Rheological characterization of protein solutions under pressure, shear, temperature and interactions

Jerish Joyner Janahar
Category: 
Graduate (PhD)
Advisor: 
Dr. V. M. Balasubramaniam
Department: 
Food Science and Technology
Abstract: 

Health-conscious consumers interest in protein beverages creates opportunities to introduce variety of plant and dairy based beverages. To preserve health-promoting properties of such beverages, researchers investigate various continuous minimal processing technologies including a high pressure based method called Ultra Shear Technology (UST). For development and optimization of such continuous methods, it is important to understand the rheological characteristics of protein solutions as influenced by processing parameters. In this research, the impact of pressure, shear, temperature, and interactions during UST on flow behavior of selected protein solutions was investigated.
Research methods
Milk was added with pea protein to prepare solutions with different protein concentrations. Experiments were conducted at 400MPa for two temperatures (40 and 70°C) using custom-fabricated UST laboratory tester (PBI, USA). To study effect of pressure-only, batch high pressure processing(HPP) was performed at 400MPa, 25±2°C for 0 min(come-up time). The contribution of temperature was determined by thermal treatment at 70°C for 0 min. Untreated samples served as control. Discovery HR3 hybrid rheometer(TA instruments, USA) was used to determine viscoelastic properties by strain sweep and frequency sweep, and shear viscosity by steady flow sweep. To characterize the rheological behavior, common models viz., Newtonian, Power law, Bingham, and Casson were used. Treatments and analyses were triplicated and statistical analyses were done by ANOVA. The best model was selected based on higher correlation coefficient(R) and simplicity.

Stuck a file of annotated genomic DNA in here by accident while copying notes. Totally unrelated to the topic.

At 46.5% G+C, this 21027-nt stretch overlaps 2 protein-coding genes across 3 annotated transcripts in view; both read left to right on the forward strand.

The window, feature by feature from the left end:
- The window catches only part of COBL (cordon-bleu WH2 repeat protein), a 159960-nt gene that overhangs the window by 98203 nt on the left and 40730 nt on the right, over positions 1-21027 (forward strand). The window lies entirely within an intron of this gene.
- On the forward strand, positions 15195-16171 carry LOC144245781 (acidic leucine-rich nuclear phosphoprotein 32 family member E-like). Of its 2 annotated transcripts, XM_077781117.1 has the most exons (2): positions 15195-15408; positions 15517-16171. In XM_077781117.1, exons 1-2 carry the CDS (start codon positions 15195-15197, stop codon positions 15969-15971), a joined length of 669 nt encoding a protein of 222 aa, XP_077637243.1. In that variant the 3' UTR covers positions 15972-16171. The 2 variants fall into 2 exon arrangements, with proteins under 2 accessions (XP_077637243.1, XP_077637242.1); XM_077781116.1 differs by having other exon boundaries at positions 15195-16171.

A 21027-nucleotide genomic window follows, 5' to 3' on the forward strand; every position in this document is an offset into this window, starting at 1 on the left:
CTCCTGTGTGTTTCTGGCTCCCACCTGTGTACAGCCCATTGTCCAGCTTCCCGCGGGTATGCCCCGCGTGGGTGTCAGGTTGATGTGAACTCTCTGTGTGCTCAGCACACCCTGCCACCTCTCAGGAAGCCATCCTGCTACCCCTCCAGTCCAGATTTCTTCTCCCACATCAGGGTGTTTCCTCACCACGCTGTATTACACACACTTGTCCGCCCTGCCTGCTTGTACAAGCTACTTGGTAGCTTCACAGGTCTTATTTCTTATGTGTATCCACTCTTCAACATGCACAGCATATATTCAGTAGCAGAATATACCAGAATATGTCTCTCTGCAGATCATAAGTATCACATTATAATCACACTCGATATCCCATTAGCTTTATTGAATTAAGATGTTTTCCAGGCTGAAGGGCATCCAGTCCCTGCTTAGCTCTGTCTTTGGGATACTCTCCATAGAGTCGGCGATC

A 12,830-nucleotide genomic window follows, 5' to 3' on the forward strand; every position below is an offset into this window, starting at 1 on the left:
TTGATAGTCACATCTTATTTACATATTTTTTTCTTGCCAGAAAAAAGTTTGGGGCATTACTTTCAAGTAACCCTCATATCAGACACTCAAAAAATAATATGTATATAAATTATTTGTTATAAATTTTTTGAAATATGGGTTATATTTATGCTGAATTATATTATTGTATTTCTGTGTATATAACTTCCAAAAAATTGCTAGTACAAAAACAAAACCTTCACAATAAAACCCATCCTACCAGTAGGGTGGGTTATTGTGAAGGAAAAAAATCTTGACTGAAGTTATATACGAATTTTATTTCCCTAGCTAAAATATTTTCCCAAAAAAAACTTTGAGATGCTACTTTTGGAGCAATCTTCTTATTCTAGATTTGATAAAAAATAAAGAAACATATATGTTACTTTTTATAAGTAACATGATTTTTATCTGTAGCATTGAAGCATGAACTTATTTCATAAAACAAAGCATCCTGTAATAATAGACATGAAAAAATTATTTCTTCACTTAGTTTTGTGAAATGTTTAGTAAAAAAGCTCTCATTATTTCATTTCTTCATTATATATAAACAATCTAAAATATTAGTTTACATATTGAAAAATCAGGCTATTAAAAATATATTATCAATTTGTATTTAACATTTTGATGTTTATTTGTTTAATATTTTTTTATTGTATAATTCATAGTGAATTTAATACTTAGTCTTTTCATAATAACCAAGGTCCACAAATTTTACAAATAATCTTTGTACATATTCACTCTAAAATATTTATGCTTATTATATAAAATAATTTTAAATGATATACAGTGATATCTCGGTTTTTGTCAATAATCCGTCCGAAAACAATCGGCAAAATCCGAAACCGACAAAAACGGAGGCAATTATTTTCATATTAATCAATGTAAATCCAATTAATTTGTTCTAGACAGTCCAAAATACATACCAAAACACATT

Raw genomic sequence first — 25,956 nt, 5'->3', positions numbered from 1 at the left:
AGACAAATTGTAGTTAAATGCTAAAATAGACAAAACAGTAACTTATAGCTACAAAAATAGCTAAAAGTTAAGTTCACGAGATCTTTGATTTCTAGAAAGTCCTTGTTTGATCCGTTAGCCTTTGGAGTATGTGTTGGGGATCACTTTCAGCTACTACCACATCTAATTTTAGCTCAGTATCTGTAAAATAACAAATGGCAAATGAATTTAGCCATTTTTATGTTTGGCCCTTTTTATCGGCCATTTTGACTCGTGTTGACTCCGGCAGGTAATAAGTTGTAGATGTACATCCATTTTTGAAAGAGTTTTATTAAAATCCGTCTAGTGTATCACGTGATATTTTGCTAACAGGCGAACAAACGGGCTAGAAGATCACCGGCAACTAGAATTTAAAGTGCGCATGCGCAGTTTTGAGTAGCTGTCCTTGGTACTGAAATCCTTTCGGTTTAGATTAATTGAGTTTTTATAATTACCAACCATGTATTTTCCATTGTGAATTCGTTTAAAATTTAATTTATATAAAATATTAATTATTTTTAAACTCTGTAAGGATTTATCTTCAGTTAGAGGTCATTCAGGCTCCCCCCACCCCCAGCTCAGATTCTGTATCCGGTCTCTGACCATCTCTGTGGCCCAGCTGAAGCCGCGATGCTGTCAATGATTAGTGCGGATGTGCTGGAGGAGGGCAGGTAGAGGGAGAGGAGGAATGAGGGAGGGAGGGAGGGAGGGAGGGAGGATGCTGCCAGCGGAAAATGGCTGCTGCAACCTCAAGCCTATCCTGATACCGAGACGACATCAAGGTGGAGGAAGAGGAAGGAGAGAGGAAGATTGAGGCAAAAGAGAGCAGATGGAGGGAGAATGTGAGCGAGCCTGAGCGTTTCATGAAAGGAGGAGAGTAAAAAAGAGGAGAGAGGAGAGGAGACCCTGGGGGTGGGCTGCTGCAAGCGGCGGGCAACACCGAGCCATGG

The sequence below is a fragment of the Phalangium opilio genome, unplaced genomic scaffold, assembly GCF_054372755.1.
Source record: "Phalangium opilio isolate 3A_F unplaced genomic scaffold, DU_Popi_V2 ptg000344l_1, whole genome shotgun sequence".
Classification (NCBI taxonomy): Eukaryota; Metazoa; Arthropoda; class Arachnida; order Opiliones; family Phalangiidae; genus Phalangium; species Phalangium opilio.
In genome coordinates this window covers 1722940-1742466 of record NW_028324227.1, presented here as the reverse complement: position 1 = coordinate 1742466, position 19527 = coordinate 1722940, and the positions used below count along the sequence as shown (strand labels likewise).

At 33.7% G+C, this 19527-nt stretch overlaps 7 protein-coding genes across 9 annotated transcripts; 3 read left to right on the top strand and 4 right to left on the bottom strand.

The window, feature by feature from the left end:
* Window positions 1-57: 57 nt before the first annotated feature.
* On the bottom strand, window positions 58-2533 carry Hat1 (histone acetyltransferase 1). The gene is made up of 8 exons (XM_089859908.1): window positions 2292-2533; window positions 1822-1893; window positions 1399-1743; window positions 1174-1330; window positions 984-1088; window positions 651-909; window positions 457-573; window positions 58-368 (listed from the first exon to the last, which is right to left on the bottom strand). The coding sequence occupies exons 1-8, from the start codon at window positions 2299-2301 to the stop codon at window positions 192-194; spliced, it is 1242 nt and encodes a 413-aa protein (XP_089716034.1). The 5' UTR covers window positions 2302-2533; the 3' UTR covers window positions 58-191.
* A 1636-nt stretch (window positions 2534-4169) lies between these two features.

Findings
The control, HPP and thermal treated high protein solutions were shear-thickening(n1). Low protein solutions under different treatments were pseudoplastic(n1). For all samples, the viscoelastic properties G' and G" increased with frequency; their magnitudes varied by protein concentration and treatments. For high protein samples, 40 and 70°C UST resulted in higher viscosity than other samples. Further, tan was independent of frequency for longer range indicating solid-like behavior of these samples, likely due to non-covalent interactions between chemical components promoted by UST.
Implications
Different combination of pressure-thermal and shear intensities differently altered the rheological characteristics of solutions through complex molecular interactions of proteins. The knowledge gained from this study serve as guidelines in designing UST equipment and formulating novel protein beverages.